U-Boat Malta explorers and maritime archaeologist Dr. Timothy Gambin plunged to the depth of around 120 meters in a submersible C Explorer 5.8 to investigate the sunken British submarine HMS Olympus. It was a first-ever visit paid to a legendary wreck of HMS Olympus, tragically lost outside of the Valletta Grand Harbour in 1942.
“HMS Olympus was one of the last remaining undiscovered warships from World War II and it provides further material evidence of the conflict that raged off the Maltese coast. The visit to wreck in the submarine enabled us to gather vital information on the damage suffered by the Olympus, which will in turn enable us to better understand the circumstances that led to her loss”, – Dr. Gambin of University of Malta comments on the event. He led a team of researchers back in 2011, when 283-feet wreck was discovered using side scan sonar. In order to confirm the identity of the found sub, later on explorers came back to the site with a remotely operated vehicle (ROV) to capture images.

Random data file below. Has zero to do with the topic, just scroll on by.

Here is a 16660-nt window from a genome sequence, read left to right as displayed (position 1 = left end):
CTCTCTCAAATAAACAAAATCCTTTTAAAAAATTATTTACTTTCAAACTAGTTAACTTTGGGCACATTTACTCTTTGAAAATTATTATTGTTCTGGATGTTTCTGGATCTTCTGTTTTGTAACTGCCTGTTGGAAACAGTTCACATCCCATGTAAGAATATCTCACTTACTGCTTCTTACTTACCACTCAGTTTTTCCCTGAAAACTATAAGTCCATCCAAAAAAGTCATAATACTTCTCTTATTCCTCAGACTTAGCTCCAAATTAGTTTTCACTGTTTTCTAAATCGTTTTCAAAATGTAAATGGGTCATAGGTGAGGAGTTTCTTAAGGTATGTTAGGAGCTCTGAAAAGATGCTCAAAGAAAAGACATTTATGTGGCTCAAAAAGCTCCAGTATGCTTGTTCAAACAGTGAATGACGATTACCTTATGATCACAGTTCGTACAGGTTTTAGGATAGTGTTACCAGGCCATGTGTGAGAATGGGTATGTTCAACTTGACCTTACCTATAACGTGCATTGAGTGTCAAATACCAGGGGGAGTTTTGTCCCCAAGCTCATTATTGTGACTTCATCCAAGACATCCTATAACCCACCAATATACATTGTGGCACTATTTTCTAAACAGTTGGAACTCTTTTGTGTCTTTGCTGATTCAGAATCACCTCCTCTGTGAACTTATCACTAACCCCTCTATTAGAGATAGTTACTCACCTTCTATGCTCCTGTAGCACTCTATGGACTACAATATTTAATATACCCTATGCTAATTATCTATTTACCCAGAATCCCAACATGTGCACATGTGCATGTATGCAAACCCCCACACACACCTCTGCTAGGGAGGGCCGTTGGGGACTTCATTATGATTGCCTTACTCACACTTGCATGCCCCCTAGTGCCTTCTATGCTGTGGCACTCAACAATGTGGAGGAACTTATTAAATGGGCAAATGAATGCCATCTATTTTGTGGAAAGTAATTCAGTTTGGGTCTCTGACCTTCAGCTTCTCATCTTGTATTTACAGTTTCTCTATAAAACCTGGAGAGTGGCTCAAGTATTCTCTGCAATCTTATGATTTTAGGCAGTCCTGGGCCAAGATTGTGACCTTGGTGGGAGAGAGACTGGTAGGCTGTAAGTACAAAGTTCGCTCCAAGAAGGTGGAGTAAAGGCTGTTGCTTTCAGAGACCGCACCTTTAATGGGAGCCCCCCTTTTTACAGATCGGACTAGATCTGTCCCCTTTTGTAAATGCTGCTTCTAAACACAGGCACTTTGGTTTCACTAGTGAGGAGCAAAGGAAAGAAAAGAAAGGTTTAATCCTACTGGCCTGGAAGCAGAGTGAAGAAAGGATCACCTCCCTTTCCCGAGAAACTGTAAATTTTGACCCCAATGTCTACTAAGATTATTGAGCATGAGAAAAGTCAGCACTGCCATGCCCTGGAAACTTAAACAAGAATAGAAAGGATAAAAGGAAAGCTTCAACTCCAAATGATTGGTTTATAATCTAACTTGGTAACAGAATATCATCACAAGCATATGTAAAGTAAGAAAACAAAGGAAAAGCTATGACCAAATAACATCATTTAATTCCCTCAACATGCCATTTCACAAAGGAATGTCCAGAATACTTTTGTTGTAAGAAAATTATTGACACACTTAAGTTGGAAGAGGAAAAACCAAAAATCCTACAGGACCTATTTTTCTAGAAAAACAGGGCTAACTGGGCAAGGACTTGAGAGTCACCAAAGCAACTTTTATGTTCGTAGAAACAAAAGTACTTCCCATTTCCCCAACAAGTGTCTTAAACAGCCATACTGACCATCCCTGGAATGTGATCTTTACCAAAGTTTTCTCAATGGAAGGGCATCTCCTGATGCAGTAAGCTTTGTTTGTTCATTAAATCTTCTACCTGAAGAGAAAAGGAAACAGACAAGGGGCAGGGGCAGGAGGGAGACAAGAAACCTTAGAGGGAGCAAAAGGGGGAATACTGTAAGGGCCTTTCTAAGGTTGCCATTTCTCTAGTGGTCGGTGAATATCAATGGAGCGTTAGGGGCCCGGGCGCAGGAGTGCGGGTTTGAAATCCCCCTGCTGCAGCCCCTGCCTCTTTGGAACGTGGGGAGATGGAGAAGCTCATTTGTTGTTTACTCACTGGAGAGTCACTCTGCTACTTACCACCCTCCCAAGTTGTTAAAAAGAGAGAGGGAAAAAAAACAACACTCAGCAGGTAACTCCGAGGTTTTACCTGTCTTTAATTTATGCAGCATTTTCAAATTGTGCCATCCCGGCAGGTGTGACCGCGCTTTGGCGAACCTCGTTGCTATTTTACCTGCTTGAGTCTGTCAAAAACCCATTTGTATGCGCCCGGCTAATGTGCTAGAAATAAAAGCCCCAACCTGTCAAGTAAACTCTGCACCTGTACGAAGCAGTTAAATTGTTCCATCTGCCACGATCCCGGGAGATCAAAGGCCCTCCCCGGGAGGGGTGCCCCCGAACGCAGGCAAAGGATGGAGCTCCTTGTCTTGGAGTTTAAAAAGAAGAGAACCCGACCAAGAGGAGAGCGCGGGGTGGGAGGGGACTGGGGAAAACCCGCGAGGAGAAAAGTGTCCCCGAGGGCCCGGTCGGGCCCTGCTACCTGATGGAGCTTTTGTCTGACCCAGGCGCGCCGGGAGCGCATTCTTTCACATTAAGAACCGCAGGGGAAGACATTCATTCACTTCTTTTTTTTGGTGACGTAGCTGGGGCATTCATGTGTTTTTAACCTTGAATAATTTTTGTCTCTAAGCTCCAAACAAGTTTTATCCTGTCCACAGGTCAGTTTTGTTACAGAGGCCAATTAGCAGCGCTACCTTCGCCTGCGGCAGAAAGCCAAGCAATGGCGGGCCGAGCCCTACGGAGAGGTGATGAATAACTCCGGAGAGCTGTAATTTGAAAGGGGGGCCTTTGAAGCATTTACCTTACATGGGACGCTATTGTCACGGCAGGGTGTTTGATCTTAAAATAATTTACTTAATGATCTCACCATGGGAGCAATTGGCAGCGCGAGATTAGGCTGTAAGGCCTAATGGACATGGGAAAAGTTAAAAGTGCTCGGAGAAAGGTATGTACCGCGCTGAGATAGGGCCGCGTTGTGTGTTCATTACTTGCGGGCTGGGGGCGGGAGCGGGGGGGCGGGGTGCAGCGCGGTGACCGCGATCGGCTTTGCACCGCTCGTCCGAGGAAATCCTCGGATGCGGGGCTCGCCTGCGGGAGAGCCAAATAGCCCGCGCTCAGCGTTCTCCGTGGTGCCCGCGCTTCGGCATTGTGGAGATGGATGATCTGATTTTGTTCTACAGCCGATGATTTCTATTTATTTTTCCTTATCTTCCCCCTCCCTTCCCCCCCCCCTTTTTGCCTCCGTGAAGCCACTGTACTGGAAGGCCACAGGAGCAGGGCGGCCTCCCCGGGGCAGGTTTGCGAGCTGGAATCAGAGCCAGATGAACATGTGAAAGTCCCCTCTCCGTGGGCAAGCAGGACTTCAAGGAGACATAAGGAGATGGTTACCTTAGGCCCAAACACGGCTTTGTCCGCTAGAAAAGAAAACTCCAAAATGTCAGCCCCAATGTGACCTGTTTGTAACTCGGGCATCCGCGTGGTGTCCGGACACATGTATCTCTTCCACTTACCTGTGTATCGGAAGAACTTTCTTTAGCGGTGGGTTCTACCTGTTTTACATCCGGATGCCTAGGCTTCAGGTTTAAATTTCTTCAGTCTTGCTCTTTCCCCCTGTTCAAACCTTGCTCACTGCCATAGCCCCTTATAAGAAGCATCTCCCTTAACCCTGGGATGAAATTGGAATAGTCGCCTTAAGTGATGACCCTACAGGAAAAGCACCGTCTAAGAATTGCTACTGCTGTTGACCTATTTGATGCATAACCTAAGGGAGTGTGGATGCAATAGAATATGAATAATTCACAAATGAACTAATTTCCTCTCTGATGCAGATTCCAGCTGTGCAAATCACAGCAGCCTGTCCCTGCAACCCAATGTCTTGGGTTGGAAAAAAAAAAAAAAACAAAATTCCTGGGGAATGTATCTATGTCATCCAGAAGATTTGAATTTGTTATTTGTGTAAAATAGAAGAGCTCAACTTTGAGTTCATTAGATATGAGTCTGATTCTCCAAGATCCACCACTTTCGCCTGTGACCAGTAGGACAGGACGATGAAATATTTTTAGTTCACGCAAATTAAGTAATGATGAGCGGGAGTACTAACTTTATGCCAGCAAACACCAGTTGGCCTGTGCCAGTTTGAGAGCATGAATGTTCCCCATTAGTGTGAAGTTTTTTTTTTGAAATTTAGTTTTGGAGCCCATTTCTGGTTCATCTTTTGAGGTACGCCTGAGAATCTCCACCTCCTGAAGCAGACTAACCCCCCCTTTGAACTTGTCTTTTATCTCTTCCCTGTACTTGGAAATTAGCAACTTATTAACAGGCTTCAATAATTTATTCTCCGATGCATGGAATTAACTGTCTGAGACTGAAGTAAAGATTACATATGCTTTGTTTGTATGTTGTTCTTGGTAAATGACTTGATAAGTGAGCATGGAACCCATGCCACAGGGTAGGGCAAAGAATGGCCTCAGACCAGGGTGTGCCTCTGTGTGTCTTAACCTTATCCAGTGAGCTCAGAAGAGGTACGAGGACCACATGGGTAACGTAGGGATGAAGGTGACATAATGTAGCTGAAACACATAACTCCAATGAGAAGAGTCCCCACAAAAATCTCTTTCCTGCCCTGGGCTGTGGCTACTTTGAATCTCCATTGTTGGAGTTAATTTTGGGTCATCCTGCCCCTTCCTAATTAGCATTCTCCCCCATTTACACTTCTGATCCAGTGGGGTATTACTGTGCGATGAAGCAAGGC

Configuration of the bow torpedo tubes, cunning tower shape and other evidence allowed the positive of HMS Olympus. However, there was still much more to discover. Among other things, on the basis of a systematic visual examination experts intended to confirm or deny the version that the submarine was lost due to striking a mine.
U-Boat Malta’s mission has become the next important step in HMS Olympus underwater investigation, letting researchers observe the object, make notes and verify theoretical evidence with factual data. Explorers also filmed a high quality video for more detailed desk-based studies. During all submarine operations the survey methods were non-intrusive. The members of the exploration team ensured that through such a methodology («look don’t touch» principle) the site is treated with utmost respect as per local laws and international conventions.